When I got home with a bottle of pills, follow on appointments and a worn out corgi I sat on the couch with him next to me and watched a horror movie.

Because a giant shark can be seen. It can be fought. And in the end, no matter the resolution of the story, I can turn it off and banish the monster.

And that is what horror really gives us.

Craft NA Beers, Part One

Athletic Brewing

It was winter of 2020, and I was sipping on an Lagunitas IPNA (NAY) and visiting with friends on Zoom for a virtual happy hour when it occurred to me to check if there were craft non-alcoholic beers.

Craft beer has exploded over the US in the last decade bring delicious experimentation with it. Why not, I thought, experiment with NA?

A name came up a few times in my search, and because they were easy to order, were my first fore into craft NA beers: Athletic Brewing Company.

Most of the different NA beers I’ve had over the last two years have been from them, and there are two important reasons for this:

  1. They are easy to order from. Direct from their site, free shipping on two six packs, boom, beer at my house.
  2. They are tasty, which causes me to drink them and then go back to step one.

The ordering thing is such an important aspect, I want to mention it again. Despite being NA, most of the commercial stuff from the first post has to be bought from a store (and yes sometimes, Amazon), and despite being NA, most stores won’t ship beer to my state.

Athletic Brewing, Bravus, Partake, Wellbeing all let you order and ship direct. Easily. And while I’ve been lucky to find them in stores around the area (and even a local pub), that ease of ordering is why I keep going back.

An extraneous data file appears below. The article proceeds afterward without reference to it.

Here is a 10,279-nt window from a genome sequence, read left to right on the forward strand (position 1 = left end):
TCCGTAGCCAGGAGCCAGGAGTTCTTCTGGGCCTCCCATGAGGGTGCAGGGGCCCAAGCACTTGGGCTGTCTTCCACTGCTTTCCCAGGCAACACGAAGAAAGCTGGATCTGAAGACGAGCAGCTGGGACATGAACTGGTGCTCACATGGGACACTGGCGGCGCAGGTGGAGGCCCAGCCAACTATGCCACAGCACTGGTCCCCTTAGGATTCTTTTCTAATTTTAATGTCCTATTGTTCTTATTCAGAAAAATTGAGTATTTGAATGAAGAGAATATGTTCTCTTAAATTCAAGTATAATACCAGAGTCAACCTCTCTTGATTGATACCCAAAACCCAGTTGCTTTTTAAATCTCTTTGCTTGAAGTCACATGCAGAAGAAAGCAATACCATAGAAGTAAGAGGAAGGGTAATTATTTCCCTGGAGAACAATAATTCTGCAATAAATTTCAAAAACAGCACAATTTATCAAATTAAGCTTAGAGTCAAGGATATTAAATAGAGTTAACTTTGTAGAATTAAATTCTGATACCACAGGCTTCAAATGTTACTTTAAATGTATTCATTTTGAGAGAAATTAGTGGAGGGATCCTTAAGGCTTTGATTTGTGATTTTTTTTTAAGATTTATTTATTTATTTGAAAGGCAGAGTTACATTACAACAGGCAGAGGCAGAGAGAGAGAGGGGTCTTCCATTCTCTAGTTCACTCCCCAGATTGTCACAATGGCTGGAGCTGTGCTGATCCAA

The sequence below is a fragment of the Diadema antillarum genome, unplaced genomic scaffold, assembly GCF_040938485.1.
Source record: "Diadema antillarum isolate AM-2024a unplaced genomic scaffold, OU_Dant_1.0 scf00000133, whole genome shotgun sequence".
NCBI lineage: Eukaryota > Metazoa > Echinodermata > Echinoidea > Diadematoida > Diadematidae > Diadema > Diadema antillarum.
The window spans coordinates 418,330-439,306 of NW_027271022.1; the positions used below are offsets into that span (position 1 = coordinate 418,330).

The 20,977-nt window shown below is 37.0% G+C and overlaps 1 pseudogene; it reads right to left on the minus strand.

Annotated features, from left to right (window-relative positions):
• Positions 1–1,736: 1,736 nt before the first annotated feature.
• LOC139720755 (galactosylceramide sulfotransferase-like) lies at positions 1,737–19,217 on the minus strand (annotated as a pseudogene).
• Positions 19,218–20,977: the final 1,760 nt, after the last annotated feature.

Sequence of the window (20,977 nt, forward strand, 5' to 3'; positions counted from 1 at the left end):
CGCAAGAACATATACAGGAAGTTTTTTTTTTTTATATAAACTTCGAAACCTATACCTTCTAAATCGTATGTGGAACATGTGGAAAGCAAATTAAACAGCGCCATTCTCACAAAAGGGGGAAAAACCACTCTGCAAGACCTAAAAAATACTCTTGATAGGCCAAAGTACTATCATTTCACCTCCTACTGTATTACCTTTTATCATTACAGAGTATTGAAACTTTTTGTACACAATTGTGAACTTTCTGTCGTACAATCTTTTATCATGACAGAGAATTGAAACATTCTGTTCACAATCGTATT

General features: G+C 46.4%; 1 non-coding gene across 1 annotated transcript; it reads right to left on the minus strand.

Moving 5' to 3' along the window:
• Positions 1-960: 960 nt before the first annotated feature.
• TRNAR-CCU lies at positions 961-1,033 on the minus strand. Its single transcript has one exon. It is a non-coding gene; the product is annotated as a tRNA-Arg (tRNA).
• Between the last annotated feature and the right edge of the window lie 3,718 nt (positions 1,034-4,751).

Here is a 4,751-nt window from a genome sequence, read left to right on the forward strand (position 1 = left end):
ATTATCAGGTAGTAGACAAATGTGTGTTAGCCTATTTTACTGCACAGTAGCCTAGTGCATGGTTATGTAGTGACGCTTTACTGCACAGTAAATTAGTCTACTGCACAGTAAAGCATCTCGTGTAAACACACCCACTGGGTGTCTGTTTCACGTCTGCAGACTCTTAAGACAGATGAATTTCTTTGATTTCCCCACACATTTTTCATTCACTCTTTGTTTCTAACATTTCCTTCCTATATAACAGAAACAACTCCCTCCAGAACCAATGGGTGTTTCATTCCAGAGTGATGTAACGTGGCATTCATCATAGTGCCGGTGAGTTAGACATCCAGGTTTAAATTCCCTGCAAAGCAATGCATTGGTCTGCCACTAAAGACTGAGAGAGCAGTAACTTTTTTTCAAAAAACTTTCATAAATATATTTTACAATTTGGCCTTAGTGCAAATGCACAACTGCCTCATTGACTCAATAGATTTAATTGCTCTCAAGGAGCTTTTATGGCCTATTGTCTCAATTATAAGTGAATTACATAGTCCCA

We’ll get to the others next go. This post is going to be all about Athletic Brewing.

When I started, they had four staples, and would add on with lower run batches, either seasonal or experimental. There are six staples now, and the experimentation has continued. While that means most of the beer on this list is not currently available, it should show the variety that they brewery produced throughout the year.

I’ll start with the staples, you’ll be able to get them anytime. From there, onto seasonals and pilot programs. I’ll also start by saying that all of these beers are best described as light. I hesitate to say “thin” as that seems to have a specific connotation, but it also works. These are lower calorie beers designed with an active lifestyle in mind. That doesn’t mean they are lacking in taste.

That lightness works well for most of these, but not all.

All of these are <0.5% beer.


These brews should be available all the time. There are two new ones as well, but I have not tried them: the Athletic Light; and Free Wave, a hazy IPA.

Run Wild IPA

This is a light IPA, hoppy but not overtly so. My first of all of these, good to drink, but I found other flavors I liked more.

Upside Dawn Golden

This has a similar hop level as the Run Wild, but adds in the golden flavor to smooth it out some. All for 45 calories.

All Out Dark

This is their stout-like beer. Here the ‘lightness’ of the beers is a hindrance. It doesn’t taste bad… but doesn’t succeed quite either.

Cerveza Atletica Lager

This is supposed to be reminiscent of a Dos Equis type beer. But I found the copper taste a bit too much for myself. I did not mind drinking it, but did not seek out more of it.

Seasonal / Limited Edition

These beers had a full label on the can, so my assumption is they are in some rotation at the brewery, tho not always available. I will be certainly getting most of them again should they return.